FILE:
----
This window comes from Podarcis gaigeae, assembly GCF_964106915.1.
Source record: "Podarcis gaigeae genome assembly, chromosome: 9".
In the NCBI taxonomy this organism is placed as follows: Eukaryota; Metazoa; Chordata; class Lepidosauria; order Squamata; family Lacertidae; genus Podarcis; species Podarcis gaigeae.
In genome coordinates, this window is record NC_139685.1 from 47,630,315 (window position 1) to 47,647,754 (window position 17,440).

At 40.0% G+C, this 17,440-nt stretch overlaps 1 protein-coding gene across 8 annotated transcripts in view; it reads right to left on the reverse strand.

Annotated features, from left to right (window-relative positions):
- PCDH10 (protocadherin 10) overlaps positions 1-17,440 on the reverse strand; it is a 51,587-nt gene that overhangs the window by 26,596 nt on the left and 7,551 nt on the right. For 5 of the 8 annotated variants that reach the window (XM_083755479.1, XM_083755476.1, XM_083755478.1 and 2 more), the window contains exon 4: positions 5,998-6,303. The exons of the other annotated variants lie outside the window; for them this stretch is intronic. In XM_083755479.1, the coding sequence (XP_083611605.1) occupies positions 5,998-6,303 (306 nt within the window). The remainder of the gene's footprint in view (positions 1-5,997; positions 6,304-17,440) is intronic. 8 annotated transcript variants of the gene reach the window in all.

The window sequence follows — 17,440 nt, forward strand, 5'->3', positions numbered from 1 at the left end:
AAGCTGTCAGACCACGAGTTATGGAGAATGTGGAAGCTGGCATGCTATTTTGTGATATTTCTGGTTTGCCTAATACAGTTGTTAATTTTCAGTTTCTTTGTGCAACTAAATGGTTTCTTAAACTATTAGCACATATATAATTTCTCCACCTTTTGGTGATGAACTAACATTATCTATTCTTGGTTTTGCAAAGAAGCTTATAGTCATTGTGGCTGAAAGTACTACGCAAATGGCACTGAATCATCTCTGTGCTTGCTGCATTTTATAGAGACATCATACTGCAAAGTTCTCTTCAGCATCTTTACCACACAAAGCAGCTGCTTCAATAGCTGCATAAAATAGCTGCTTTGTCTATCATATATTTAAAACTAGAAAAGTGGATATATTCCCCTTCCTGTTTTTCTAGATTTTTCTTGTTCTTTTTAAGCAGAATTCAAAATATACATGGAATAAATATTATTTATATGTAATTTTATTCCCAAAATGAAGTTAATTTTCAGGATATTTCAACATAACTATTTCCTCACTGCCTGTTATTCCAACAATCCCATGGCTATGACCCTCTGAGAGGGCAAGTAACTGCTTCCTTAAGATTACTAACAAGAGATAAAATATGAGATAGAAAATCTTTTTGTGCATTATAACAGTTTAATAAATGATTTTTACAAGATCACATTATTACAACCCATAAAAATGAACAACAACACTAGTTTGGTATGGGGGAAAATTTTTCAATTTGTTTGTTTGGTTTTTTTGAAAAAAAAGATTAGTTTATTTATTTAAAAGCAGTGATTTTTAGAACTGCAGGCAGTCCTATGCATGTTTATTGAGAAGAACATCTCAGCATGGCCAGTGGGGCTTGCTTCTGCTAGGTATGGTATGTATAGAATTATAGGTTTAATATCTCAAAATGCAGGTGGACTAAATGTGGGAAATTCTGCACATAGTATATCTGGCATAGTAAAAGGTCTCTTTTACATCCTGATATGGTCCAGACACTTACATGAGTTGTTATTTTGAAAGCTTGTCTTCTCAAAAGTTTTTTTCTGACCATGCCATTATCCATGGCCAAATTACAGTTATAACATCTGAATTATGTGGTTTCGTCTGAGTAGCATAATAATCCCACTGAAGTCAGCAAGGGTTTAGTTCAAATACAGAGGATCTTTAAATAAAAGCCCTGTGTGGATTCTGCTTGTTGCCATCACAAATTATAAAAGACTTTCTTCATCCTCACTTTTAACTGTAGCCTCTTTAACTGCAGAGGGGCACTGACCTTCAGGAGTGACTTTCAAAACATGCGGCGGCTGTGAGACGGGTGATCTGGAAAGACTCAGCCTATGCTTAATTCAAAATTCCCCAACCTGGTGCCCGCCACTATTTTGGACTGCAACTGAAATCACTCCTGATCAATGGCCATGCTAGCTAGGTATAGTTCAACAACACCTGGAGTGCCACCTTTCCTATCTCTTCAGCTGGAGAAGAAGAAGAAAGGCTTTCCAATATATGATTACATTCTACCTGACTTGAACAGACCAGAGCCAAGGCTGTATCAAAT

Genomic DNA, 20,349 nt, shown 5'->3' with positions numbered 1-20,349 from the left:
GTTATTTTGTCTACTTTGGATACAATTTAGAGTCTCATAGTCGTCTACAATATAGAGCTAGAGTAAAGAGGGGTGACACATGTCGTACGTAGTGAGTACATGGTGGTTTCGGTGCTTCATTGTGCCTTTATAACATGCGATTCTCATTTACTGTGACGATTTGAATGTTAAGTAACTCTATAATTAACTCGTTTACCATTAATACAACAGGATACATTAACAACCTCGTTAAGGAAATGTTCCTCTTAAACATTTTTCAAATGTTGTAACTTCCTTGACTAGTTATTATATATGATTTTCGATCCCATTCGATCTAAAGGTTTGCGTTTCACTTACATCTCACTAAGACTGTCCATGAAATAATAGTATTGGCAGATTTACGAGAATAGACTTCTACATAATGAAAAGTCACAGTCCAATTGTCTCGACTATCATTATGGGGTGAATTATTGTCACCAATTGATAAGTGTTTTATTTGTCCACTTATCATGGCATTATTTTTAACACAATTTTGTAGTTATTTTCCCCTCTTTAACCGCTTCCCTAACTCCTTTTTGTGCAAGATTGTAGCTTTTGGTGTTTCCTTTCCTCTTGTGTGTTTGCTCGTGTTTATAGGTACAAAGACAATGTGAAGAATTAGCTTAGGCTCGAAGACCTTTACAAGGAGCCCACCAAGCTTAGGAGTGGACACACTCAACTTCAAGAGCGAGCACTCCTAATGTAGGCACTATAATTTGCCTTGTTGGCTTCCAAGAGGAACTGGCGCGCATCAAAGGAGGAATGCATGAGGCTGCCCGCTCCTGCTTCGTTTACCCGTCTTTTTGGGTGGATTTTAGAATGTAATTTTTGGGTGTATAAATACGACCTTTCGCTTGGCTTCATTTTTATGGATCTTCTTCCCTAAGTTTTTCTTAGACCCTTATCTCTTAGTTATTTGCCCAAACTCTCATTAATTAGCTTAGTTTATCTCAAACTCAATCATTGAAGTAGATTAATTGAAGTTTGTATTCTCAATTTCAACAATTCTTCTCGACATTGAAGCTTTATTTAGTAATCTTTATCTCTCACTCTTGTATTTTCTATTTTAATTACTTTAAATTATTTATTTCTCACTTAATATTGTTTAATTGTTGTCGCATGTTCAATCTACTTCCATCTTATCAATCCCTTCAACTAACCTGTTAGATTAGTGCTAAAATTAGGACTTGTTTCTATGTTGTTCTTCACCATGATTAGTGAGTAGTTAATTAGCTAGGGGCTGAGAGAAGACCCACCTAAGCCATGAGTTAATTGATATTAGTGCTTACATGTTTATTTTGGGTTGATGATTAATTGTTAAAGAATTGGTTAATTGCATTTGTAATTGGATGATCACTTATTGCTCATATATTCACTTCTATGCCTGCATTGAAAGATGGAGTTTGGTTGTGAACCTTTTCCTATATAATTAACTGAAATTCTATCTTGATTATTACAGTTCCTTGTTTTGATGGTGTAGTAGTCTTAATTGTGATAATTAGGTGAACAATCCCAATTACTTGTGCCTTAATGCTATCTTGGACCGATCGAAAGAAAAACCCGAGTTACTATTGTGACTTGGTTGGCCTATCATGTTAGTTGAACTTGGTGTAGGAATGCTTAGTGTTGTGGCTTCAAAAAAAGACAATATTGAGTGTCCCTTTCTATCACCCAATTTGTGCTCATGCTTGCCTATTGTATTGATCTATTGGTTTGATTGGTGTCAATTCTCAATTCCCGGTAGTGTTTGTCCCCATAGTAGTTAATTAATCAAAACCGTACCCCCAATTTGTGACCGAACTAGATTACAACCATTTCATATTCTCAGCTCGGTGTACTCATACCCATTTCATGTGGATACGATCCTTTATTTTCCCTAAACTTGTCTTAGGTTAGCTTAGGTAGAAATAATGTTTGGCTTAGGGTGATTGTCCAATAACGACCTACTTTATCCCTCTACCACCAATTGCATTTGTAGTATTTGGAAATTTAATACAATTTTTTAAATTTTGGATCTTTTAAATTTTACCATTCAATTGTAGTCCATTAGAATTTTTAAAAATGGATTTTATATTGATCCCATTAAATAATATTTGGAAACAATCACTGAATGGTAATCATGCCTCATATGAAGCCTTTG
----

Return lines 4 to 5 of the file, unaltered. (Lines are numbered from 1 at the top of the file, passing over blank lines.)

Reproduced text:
In genome coordinates, this window is record NC_139685.1 from 47,630,315 (window position 1) to 47,647,754 (window position 17,440).

At 40.0% G+C, this 17,440-nt stretch overlaps 1 protein-coding gene across 8 annotated transcripts in view; it reads right to left on the reverse strand.